renovation renovation house property Italy

Italian planning controls: Playing the game

Renovation renovating house ItalyIt’s just dawned on me that I’m supposed to be blogging about renovating a house. I’ve written a bit about gardening, some stuff about falling over and breaking things and a few travel pieces, but I can’t remember the last time I wrote anything about the house. So, here goes, this is the latest…

The house officially became ours about three months ago. The estate agents tried to con us out of a few hundred Euros just before we completed, but we told them in no uncertain terms that we wouldn’t be paying. They didn’t like this very much, mainly because they knew they were entirely in the wrong. Since then, we’ve not heard a word from them. We’re still waiting for the rest of the services we paid them for to kick in; apparently they help people find jobs and schools, help out with all aspects of daily life… they don’t. They take their money and they disappear. Then ask for more money. Estate agents are rubbish.

Anyway, with the purchase done and dusted, we set about planning our renovations. The house is one long building, about 40 metres-long. The middle section was renovated in the mid-90s and the rest is still agricultural. We want to renovate the whole lot and divide it into two properties. We’ll live in one side and we’ll run the other as a holiday business.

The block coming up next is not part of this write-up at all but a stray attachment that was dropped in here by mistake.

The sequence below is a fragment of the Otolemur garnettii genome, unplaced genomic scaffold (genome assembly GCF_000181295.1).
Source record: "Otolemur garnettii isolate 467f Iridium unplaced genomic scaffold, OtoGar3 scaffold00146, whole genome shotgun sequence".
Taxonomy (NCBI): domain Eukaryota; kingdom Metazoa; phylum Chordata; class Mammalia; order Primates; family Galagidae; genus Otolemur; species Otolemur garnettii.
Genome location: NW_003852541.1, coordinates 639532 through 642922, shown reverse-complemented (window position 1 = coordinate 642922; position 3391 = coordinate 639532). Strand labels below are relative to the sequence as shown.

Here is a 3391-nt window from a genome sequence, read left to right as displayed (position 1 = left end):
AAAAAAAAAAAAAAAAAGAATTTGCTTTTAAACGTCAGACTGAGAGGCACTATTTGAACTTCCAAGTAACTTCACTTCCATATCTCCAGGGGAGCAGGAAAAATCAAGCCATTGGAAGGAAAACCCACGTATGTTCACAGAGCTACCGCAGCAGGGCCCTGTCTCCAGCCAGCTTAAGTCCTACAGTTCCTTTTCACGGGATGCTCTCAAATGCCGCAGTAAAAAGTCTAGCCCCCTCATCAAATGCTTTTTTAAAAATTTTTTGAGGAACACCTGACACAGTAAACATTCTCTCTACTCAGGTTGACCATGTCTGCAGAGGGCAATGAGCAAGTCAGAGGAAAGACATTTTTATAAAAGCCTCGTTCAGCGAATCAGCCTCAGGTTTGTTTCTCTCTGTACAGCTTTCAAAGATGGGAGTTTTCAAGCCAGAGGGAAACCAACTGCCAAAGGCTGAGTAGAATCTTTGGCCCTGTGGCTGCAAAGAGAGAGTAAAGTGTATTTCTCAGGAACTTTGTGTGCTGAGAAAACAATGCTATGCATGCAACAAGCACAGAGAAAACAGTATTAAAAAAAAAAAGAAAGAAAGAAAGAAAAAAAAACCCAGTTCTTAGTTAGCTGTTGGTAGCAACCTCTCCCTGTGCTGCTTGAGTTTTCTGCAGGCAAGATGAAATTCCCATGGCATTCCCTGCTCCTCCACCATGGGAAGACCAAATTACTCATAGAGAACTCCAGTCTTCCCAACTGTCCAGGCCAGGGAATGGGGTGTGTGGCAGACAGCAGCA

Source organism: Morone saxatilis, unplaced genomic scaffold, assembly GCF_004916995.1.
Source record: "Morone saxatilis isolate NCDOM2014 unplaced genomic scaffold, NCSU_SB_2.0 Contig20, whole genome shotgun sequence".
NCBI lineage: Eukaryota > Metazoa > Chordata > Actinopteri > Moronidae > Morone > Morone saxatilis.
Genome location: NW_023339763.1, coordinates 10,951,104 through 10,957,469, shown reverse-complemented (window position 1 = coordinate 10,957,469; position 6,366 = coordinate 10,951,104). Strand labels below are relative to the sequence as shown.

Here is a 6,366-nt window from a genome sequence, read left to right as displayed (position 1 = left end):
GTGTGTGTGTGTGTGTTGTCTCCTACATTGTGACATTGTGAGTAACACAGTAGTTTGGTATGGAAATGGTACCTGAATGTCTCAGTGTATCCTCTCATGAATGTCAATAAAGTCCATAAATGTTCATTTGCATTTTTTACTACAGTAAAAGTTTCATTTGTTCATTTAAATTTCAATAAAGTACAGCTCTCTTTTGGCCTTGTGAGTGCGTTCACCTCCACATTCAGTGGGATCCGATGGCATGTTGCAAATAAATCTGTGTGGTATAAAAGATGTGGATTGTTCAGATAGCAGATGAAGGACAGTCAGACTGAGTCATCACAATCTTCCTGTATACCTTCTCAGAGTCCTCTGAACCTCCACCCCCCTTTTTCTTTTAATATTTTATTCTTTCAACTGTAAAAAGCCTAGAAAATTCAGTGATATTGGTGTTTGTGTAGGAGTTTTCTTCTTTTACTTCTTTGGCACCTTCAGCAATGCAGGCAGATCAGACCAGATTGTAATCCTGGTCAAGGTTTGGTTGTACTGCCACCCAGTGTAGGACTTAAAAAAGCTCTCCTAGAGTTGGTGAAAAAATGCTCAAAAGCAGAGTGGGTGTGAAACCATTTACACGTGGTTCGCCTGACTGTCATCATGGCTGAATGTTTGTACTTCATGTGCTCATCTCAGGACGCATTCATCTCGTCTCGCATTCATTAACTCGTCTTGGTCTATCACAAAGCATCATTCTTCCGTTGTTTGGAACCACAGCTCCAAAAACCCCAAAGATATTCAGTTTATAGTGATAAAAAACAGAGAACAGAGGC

renovation renovation house property Italy

Our architects, Alpine Eco, came up with a great design. After spending a bit more time at the house, we then changed our minds completely about how we wanted to do things and they had to redesign everything (sorry Alpine Eco!).

The next design was awesome and we submitted it to the Commissione Edilizia. This is the planning committee which represents all the local towns. Every renovation has to be run by them as the whole area is a candidate for UNESCO heritage site status. The committee consists of three men; one fairly old lawyer, one fairly old geometra (kind of like a surveyor) and one fairly young architect. Sadly for us, on the day our plans were presented the young architect wasn’t there. The two old guys had a look and decided they didn’t like them.

We’re still not entirely sure what exactly they didn’t like. We’re not trying to do anything crazy or get all Grand Designs, we just want to renovate it and, in my opinion at least, make the place look considerably better than it does now. I get the feeling they say ‘no’ to every plan when it is first presented, just because they can.